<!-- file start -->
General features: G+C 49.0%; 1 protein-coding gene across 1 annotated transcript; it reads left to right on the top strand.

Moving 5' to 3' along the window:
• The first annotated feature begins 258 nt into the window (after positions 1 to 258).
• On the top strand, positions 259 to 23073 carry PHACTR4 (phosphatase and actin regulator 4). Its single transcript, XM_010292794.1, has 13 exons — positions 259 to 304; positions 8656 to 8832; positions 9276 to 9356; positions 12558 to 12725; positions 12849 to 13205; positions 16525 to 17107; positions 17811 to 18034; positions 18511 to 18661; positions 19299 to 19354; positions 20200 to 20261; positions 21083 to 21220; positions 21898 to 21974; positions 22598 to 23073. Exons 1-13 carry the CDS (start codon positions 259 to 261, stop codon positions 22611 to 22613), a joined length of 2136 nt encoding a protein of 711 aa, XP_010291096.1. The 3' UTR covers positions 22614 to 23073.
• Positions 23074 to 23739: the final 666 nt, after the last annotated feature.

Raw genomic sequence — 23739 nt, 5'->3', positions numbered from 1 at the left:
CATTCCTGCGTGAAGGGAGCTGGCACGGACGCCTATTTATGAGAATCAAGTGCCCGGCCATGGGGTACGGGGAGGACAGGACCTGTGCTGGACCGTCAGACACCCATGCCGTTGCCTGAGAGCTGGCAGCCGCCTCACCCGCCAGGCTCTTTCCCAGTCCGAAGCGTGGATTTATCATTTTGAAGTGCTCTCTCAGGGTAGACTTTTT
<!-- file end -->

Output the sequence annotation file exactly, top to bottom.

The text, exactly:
General features: G+C 49.0%; 1 protein-coding gene across 1 annotated transcript; it reads left to right on the top strand.

Moving 5' to 3' along the window:
• The first annotated feature begins 258 nt into the window (after positions 1 to 258).
• On the top strand, positions 259 to 23073 carry PHACTR4 (phosphatase and actin regulator 4). Its single transcript, XM_010292794.1, has 13 exons — positions 259 to 304; positions 8656 to 8832; positions 9276 to 9356; positions 12558 to 12725; positions 12849 to 13205; positions 16525 to 17107; positions 17811 to 18034; positions 18511 to 18661; positions 19299 to 19354; positions 20200 to 20261; positions 21083 to 21220; positions 21898 to 21974; positions 22598 to 23073. Exons 1-13 carry the CDS (start codon positions 259 to 261, stop codon positions 22611 to 22613), a joined length of 2136 nt encoding a protein of 711 aa, XP_010291096.1. The 3' UTR covers positions 22614 to 23073.
• Positions 23074 to 23739: the final 666 nt, after the last annotated feature.

Raw genomic sequence — 23739 nt, 5'->3', positions numbered from 1 at the left:
CATTCCTGCGTGAAGGGAGCTGGCACGGACGCCTATTTATGAGAATCAAGTGCCCGGCCATGGGGTACGGGGAGGACAGGACCTGTGCTGGACCGTCAGACACCCATGCCGTTGCCTGAGAGCTGGCAGCCGCCTCACCCGCCAGGCTCTTTCCCAGTCCGAAGCGTGGATTTATCATTTTGAAGTGCTCTCTCAGGGTAGACTTTTT